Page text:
To Hillsborough for the semi-final
9.45pm. Dad and I have been to Sheffield to see Birmingham City’s F.A. Cup semi-final tie with Leeds Utd. They lost 3-nil.
Last night’s Bible Study was at our house, our subject The UFO Phenomenon in the Light of Spiritual Cognition [Tape No.270]. Afterwards we had virtually another Bible Study on Financial Prosperity. No one wanted to go home and it was almost midnight when we dropped Janet at her house.
It was ten past one when I got into bed and I read for a few minutes and completed The Light in Britain [by Grace and Ivan Cooke]. As usual I was awake at 5.45am but did not get up until 8.00am. After breakfast I went to the office to open the letters, then took Freda to her mother’s (where I am writing this) where Dad joined us a few minutes later. We left for Sheffield at 10.18am, heading south to join the M6 at Stonebridge and then cutting across to join the north-bound M1 via the A426. This was 40 miles extra to travel but I thought it would be faster. Indeed, when we stopped at the final service station near Sheffield we had covered 105 miles in 102 minutes.
We finally left the motorway at midday and it took us a further 60 minutes to cover the last five miles. The journey to Hillsborough took us along Upwell Road over ground that was very familiar from when we stayed in Sheffield about ten years ago. I was ministering at Hoyland at the time, but we were staying with Pastor Tom Buckley.
We were able to park the car on high ground about a mile from Hillsborough, from which we could actually see the Stadium. We ate our sandwiches in the car. The terraces were comfortably filled when we entered the ground at 1.45pm. A few minutes later there was a great cheer as the Birmingham City team came out to inspect the pitch. I was struck by how young they looked. Shortly afterwards the Leeds players came on to the field. I immediately recognised Jackie Charlton and Billy Bremner from seeing them so often on TV. During the next 50 minutes the crowd was entertained by the Dagenham Girl Pipers (whose coach we had passed on the motorway) and the Band of the Royal Corps of Signals. Four pairs of girls performed a sword-dance.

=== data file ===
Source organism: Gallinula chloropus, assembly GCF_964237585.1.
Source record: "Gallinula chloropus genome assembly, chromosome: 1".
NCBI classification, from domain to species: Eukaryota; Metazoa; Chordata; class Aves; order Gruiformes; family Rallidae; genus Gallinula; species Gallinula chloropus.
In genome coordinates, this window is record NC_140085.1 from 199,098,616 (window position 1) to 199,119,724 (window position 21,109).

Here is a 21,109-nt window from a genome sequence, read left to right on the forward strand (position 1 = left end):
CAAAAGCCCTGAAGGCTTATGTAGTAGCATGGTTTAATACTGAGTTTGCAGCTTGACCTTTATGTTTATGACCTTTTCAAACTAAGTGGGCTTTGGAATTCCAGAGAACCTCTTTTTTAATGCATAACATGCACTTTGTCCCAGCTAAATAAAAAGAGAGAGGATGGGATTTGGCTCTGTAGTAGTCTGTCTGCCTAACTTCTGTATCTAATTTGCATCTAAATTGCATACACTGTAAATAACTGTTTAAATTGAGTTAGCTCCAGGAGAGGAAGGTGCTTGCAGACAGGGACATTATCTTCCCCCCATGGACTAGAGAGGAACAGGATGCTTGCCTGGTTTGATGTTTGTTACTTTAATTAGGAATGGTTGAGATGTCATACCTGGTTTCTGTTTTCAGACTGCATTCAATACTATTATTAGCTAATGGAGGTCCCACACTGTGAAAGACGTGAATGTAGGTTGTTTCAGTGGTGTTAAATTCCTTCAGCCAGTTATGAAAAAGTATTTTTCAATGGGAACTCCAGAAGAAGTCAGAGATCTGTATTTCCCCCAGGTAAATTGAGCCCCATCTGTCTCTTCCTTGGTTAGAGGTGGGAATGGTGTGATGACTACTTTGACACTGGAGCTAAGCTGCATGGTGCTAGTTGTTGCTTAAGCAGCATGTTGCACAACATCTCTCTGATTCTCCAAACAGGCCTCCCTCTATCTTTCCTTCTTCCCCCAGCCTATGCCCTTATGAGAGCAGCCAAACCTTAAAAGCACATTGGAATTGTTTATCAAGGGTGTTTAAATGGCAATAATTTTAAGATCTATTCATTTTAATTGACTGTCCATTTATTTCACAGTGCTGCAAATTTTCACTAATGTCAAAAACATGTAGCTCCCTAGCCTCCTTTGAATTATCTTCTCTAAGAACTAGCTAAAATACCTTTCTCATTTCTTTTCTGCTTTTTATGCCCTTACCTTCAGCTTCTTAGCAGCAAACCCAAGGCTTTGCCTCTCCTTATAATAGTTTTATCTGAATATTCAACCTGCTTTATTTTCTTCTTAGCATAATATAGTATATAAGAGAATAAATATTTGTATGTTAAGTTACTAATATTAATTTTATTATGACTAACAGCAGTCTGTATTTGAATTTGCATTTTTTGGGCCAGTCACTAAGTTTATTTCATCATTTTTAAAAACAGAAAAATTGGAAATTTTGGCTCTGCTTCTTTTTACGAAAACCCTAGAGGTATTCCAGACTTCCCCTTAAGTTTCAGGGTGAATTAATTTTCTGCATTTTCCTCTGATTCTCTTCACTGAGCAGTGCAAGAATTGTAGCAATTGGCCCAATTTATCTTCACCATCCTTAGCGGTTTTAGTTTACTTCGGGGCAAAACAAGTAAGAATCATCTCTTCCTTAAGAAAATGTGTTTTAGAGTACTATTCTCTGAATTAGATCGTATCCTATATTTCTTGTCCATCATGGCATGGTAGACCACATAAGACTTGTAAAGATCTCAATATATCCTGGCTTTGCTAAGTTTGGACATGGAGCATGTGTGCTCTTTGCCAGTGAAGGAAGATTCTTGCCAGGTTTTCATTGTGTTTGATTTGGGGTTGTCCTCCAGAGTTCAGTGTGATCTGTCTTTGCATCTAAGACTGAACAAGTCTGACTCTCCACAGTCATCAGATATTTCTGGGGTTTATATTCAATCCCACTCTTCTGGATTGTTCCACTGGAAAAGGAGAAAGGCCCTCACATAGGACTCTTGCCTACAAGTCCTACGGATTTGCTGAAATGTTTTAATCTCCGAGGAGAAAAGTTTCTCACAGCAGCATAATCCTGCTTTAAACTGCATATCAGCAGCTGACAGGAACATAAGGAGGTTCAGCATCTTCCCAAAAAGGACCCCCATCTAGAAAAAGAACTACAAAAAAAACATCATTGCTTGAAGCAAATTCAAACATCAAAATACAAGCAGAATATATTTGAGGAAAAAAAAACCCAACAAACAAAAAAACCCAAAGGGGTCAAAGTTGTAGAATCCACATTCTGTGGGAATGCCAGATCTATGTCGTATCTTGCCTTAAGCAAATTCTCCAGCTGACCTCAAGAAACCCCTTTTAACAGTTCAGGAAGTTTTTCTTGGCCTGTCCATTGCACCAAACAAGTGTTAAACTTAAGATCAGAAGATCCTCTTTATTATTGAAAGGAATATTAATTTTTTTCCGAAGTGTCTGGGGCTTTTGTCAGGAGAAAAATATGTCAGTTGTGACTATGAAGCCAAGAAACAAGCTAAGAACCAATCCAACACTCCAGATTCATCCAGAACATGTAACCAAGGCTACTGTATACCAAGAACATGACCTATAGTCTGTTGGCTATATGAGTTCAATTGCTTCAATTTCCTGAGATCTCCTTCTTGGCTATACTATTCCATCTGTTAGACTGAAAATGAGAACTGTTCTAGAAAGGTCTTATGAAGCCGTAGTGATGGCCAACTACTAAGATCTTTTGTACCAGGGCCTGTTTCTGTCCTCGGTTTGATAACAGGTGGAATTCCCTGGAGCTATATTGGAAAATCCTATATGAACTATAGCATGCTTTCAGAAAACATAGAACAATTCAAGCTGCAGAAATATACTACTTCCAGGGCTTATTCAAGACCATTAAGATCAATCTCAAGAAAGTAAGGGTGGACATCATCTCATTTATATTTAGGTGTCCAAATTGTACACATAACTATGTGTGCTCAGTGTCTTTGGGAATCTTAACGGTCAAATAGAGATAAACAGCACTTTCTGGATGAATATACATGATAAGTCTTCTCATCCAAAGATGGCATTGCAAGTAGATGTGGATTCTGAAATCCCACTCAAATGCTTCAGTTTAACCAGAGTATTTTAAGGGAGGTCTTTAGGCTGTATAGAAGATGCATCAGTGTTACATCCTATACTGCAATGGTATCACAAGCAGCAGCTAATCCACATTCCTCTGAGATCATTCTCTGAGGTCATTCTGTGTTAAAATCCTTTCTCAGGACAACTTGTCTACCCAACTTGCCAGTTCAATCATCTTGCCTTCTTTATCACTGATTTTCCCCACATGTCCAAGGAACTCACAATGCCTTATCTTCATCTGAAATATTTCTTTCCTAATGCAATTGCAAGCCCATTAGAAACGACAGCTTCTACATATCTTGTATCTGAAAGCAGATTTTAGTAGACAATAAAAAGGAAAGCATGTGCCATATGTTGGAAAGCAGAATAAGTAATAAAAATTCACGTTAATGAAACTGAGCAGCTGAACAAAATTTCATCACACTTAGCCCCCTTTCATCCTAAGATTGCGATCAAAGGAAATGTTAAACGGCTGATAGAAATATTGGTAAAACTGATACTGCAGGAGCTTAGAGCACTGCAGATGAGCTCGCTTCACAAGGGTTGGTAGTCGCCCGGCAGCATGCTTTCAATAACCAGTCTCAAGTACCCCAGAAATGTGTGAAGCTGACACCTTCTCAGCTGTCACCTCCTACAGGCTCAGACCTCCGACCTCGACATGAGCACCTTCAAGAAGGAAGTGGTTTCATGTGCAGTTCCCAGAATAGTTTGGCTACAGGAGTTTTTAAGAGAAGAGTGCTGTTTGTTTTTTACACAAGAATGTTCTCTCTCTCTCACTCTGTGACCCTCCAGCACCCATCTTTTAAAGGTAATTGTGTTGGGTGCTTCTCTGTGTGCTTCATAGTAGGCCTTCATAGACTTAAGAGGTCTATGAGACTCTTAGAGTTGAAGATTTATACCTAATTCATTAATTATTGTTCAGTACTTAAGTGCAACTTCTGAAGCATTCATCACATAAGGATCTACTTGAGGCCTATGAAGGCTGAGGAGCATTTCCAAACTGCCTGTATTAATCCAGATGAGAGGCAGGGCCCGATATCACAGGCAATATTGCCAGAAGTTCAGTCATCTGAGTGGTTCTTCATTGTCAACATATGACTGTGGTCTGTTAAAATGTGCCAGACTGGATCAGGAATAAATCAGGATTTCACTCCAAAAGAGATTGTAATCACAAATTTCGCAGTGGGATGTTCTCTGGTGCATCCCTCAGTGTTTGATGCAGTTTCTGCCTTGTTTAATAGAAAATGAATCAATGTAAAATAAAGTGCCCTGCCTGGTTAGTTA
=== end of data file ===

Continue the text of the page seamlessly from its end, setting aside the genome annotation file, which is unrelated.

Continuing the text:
It was, I think, the first Saturday afternoon match I had been to since 1956 when Dad and II saw Manchester City play in a semi-final at Villa Park, while Birmingham City, in one of their finest-ever displays, were defeating Sunderland 3-nil on this same Hillsborough ground. Few people gave Birmingham much chance of success against the Leeds United team, which is possibly the finest in Europe. [The teams were: Birmingham City:— Kelly; Martin, Pendry; Page, Hynd, Robinson; Campbell, Francis, Latchford, Summerill, Taylor; and substitute Hatton. Leeds United:— Sprake; Madeley, Cooper; Bremner, Charlton, Hunter; Lorimer, Clarke, Jones, Giles, Gray; substitute Reaney.]
Birmingham City played in red shirts with a white stripe down the middle, and Leeds United in all-yellow.
I hear from a daughter of King Edward VII
9.24pm. I have — as usual — been working virtually non-stop since before 7.00 this morning. By 7.30am I had cleaned out the fire, tidied up the office — I had left a book pressing under a heavy pile of filing card boxes — and taken the car into Elt’s for its 54,000 mile service.
There was a big pile of correspondence to answer from Saturday, but today’s letters did not arrive until after 10.00am when our Russell Road postman brought them. He told me that there is no regular postman to do our walk. At least one postman from Hall Green has been dismissed recently for dishonesty.
When Dad came in he handed me a gift of £1 from Geoffrey Belton. More than £100 came in today. This included £50 from Mrs. Thornton.
Stanley Betterton ’phoned during the morning. Jean asked what he wanted and he said he had been looking for our entry in the ’phone book and, not finding it, had rung to see if we were still there. Sometimes I think he is touched in the head.
A sad case of someone definitely afflicted in this way is the poor soul who wrote me this morning telling me she was the daughter of Edward VII, who had left her a house and land of which she had been defrauded by her doctor, who was, she explained, Adolf Hitler in disguise.
There were some terrible cases for which prayer was requested, including a 17-year-old youth with a cancerous growth on his hip the size of a football. Stanley Montgomery, himself much in need of prayer, sent me a wonderful testimony of healing from the Plymouth Crusade of 5½ years ago, a young girl who was healed of a TB spine and discarded her plaster case. Like the nine lepers who were healed, we might never have known the wonderful answer to prayer in this case.
Maurice Pratt ’phoned this afternoon to ask if he could come at 4.30pm instead of 6.30pm, so I came home early. The 1971-72 accounts have now to be completed this week, and I have been working on these all evening.
The Revd Stanley Montgomery in his office in Braintree, Essex. He is showing me his photo album, and a pyramid chart is on the wall behind him.
FRIDAY 22nd DECEMBER
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